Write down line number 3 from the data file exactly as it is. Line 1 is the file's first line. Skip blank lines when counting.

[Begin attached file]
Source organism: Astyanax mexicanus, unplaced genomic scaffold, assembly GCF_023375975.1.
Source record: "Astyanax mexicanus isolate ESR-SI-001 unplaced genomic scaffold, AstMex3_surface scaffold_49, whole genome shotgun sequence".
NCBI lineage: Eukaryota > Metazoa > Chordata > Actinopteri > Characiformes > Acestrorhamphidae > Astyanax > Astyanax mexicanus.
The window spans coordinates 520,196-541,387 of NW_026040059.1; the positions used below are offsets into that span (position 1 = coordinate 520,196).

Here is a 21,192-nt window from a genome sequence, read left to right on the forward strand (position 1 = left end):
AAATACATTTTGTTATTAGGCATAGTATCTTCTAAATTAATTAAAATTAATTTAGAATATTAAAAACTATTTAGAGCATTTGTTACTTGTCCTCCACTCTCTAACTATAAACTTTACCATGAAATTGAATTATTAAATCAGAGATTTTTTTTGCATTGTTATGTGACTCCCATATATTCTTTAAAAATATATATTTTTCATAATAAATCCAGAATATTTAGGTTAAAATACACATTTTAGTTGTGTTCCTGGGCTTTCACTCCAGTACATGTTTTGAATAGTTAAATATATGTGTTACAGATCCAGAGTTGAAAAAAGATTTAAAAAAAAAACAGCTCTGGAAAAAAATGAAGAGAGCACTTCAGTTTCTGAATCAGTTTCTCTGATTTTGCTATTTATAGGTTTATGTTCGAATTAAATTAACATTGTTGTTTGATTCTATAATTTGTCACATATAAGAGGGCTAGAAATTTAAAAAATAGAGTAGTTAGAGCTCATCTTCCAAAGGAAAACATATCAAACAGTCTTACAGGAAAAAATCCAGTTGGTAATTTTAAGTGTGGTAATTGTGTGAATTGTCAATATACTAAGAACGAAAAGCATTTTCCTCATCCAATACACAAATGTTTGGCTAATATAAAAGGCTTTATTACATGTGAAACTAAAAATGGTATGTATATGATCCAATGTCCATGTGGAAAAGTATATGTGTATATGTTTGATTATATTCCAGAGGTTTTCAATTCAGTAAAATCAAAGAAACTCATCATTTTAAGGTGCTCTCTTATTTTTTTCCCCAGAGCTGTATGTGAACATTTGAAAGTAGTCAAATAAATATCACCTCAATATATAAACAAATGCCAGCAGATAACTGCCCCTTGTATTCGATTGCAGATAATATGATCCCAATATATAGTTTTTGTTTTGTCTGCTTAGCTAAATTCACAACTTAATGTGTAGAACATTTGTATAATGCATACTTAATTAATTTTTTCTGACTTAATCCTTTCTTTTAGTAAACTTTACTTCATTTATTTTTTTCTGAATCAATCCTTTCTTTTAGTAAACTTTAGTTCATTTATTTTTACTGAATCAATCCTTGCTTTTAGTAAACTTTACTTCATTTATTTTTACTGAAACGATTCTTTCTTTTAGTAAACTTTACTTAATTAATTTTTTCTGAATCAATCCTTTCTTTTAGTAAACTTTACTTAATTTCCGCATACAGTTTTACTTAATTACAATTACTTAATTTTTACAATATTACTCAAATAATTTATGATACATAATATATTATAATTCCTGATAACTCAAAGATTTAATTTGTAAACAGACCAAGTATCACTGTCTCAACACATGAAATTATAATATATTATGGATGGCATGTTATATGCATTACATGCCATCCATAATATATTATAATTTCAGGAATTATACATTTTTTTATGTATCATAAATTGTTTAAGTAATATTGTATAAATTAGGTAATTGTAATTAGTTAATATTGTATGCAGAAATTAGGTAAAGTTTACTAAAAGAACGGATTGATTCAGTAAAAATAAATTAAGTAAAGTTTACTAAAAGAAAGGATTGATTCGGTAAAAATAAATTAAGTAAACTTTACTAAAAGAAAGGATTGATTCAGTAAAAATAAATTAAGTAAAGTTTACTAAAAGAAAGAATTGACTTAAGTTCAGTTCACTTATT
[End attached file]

NCBI lineage: Eukaryota > Metazoa > Chordata > Actinopteri > Characiformes > Acestrorhamphidae > Astyanax > Astyanax mexicanus.